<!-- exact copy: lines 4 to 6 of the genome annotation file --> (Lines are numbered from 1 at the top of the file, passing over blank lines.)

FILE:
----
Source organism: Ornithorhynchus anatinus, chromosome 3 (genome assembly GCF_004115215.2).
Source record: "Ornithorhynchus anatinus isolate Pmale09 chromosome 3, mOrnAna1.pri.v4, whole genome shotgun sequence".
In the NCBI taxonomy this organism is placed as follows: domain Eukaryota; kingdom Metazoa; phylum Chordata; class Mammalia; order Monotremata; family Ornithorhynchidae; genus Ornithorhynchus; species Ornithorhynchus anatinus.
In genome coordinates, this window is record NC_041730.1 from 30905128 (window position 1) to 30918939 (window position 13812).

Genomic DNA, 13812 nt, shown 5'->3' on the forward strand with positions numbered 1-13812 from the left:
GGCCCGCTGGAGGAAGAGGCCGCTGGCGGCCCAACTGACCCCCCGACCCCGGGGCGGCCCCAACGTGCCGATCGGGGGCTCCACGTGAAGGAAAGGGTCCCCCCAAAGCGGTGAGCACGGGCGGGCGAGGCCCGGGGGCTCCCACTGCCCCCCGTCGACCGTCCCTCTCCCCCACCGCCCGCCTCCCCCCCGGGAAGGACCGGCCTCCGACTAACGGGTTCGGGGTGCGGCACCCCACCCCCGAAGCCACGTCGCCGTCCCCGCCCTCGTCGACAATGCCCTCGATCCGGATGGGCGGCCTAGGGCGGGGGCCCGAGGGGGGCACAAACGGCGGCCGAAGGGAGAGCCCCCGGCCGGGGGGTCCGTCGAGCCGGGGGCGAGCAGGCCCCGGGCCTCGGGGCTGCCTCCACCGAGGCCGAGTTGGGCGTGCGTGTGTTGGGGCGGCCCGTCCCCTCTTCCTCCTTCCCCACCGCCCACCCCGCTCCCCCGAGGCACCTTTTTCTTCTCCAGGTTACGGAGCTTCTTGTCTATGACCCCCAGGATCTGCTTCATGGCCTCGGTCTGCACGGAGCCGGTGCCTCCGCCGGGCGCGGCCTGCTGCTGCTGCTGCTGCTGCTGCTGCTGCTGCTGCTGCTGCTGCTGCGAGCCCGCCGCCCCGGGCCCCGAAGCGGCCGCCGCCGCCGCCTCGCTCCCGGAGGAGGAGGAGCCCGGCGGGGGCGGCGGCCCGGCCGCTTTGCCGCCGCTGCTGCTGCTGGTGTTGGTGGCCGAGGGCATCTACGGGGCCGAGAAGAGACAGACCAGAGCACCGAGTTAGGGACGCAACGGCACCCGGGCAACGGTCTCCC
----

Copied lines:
In genome coordinates, this window is record NC_041730.1 from 30905128 (window position 1) to 30918939 (window position 13812).

Genomic DNA, 13812 nt, shown 5'->3' on the forward strand with positions numbered 1-13812 from the left:
GGCCCGCTGGAGGAAGAGGCCGCTGGCGGCCCAACTGACCCCCCGACCCCGGGGCGGCCCCAACGTGCCGATCGGGGGCTCCACGTGAAGGAAAGGGTCCCCCCAAAGCGGTGAGCACGGGCGGGCGAGGCCCGGGGGCTCCCACTGCCCCCCGTCGACCGTCCCTCTCCCCCACCGCCCGCCTCCCCCCCGGGAAGGACCGGCCTCCGACTAACGGGTTCGGGGTGCGGCACCCCACCCCCGAAGCCACGTCGCCGTCCCCGCCCTCGTCGACAATGCCCTCGATCCGGATGGGCGGCCTAGGGCGGGGGCCCGAGGGGGGCACAAACGGCGGCCGAAGGGAGAGCCCCCGGCCGGGGGGTCCGTCGAGCCGGGGGCGAGCAGGCCCCGGGCCTCGGGGCTGCCTCCACCGAGGCCGAGTTGGGCGTGCGTGTGTTGGGGCGGCCCGTCCCCTCTTCCTCCTTCCCCACCGCCCACCCCGCTCCCCCGAGGCACCTTTTTCTTCTCCAGGTTACGGAGCTTCTTGTCTATGACCCCCAGGATCTGCTTCATGGCCTCGGTCTGCACGGAGCCGGTGCCTCCGCCGGGCGCGGCCTGCTGCTGCTGCTGCTGCTGCTGCTGCTGCTGCTGCTGCTGCTGCTGCGAGCCCGCCGCCCCGGGCCCCGAAGCGGCCGCCGCCGCCGCCTCGCTCCCGGAGGAGGAGGAGCCCGGCGGGGGCGGCGGCCCGGCCGCTTTGCCGCCGCTGCTGCTGCTGGTGTTGGTGGCCGAGGGCATCTACGGGGCCGAGAAGAGACAGACCAGAGCACCGAGTTAGGGACGCAACGGCACCCGGGCAACGGTCTCCC